The coffee ring effect is a phenomenon familiar to coffee lovers and those who share homes or offices with them. Although coffee may seem to have magical properties, this dark elixir is really just tiny particles of coffee beans suspended in water. The dark ring is caused by the high concentration of particles around the outer edge of the spill.
Like the brew itself, the coffee ring effect has fascinated scientists for decades. Now, researchers have turned their attention to another liquid with, let’s say, intriguing physical and chemical properties: whiskey.
Stuart Williams, Associate Professor at the Department of Mechanical Engineering at the University of Louisville, studied the mechanisms behind the formation of web-like patterns of dried whiskey droplets. The results of the study suggest that different kinds of American whiskey form distinct patterns, which could help companies and consumers alike identify counterfeit spirits.
“This study was initiated from a simple question – can we tell the difference between whiskey types (age, brand, etc.) from looking at the pattern after its droplet evaporated? There have been a plethora of studies that have looked at such patterns from coffee, to blood, to polymers. More notably, there was a 2016 paper by Howard Stone’s group, where they observed that whiskey left a thin uniform film at high proof,” Williams told ZME Science.
“I had a case of bourbon whiskey (I was conducting a different study for Brown Forman) when I was on my sabbatical visiting Dr. Orlin Velev at North Carolina State University. We also observed thin films at high proofs, but we unexpectedly came across these fascinating patterns when we diluted them further, an unusual phenomenon that we wanted to pursue further,” the researcher added.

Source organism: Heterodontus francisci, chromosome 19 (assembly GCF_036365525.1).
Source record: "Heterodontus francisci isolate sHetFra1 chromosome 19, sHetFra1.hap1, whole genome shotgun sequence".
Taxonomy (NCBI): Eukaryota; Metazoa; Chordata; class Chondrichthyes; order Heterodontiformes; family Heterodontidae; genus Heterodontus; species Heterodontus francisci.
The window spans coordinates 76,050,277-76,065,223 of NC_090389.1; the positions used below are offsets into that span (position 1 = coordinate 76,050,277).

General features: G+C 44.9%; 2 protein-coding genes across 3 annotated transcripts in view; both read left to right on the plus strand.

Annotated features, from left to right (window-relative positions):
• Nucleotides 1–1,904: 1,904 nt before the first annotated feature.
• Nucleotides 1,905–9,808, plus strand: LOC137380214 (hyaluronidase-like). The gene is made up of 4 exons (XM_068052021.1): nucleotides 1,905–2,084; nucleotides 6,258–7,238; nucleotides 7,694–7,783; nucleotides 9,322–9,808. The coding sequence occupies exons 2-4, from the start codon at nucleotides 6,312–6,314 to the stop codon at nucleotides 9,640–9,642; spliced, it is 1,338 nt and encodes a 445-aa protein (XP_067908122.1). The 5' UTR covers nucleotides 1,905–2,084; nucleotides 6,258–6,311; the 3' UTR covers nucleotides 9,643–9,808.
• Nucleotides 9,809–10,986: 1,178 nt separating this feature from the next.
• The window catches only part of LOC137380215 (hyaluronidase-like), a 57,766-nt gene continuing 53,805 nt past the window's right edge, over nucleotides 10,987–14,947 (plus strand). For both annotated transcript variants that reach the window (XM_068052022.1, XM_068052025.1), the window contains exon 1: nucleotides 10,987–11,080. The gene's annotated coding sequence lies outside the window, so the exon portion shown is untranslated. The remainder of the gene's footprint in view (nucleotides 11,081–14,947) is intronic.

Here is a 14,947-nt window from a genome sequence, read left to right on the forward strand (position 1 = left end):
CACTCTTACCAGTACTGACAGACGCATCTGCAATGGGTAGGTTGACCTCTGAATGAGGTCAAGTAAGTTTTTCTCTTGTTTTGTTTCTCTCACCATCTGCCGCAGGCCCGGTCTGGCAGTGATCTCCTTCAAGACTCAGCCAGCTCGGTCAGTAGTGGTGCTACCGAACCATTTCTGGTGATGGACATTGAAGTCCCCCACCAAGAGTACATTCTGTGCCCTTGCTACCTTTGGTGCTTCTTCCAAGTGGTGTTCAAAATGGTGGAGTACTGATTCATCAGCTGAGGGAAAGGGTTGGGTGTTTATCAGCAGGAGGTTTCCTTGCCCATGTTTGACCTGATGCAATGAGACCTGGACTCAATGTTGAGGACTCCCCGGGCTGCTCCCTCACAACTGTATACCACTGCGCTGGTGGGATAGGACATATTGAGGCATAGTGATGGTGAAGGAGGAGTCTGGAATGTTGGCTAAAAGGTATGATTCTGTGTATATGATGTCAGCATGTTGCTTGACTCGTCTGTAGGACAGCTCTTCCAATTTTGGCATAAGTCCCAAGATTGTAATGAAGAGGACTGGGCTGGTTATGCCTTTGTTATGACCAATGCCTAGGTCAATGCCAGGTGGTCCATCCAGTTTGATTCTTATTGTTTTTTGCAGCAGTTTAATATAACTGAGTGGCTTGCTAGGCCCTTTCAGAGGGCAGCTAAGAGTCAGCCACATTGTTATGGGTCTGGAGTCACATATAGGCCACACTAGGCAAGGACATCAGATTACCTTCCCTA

Williams and colleagues noticed that drops of diluted American whiskeys formed distinct patterns when dried on a glass surface. This was not the case for their Scotch or Canadian counterparts.
“We stumbled upon these structures by accident – we were expecting thin films or ‘coffee rings’ or some hybrid of the two, but these were unexpected. I remember sitting in a meeting with Dr. Velev where we showed him these web-like structures for the first time and he was fascinated, encouraging us to look into this further. When a world-renowned scientist (with years of experience) is fascinated by something you pay attention! We focused on trying to determine what fundamental mechanism was occurring and why these structures formed, which is the foundation for this paper,” Williams said.
The team employed time-lapse microscopy in order to examine the droplets of diluted American whiskey as they evaporated.
This analysis showed that non-volatile compounds (phenols, aromatics, and esters) clumped together and were expelled to the surface of the droplet, forming monolayers.
As the surface area of the droplet decreased due to evaporation, the monolayers collapsed, leaving behind web-like strands.
These web patterns are distinct to each type of American whiskey, which is supposed to have a unique combination of solutes. In tests that compared their lab samples to unknown samples, the researchers could identify the brand of whiskey 90% of the time.
The results, which were published this week in the journal ACS Nano, show that whiskey webs can be a reliable indicator for distinguishing genuine bourbon from counterfeits.
“We are currently assessing methods of doing this at home; in other words, we want to find a (very) robust testing procedure that is portable and repeatable. We have found out that temperature, humidity, and other environmental factors influence the result. Although the sensitivity of this technique provides its own challenges, it also inherently enables sensitivity within the testing procedure itself. Also, I’m mostly working from home nowadays (due to COVID-19) and I am using various smartphone lenses and USB digital microscopes to conduct some ‘at home’ trials,” Williams said.
The whiskey webs are not only fascinating from a scientific perspective, they’re also quite visually stunning. Williams and colleagues have set up a digital art gallery where you can see how various brands of bourbon form webs under a microscope. These were also displayed at various whiskey themed events but also art galleries like the ACCelerate Festival at the Smithsonian.
In the future, the researchers would like to continue their work, extending the fundamental principles of monolayer collapse to other fields of science.
“We want to apply this work towards fundamental investigations of monolayer collapse, which is applicable to many fields beyond bourbon. For example, monolayer collapse is of interest in studies that investigate biological lung surfactant mixtures. Conducting fundamental studies using microliter droplets enables rapid, parallel testing of heterogeneous surfactant mixtures, streamlining such investigations,” Williams said.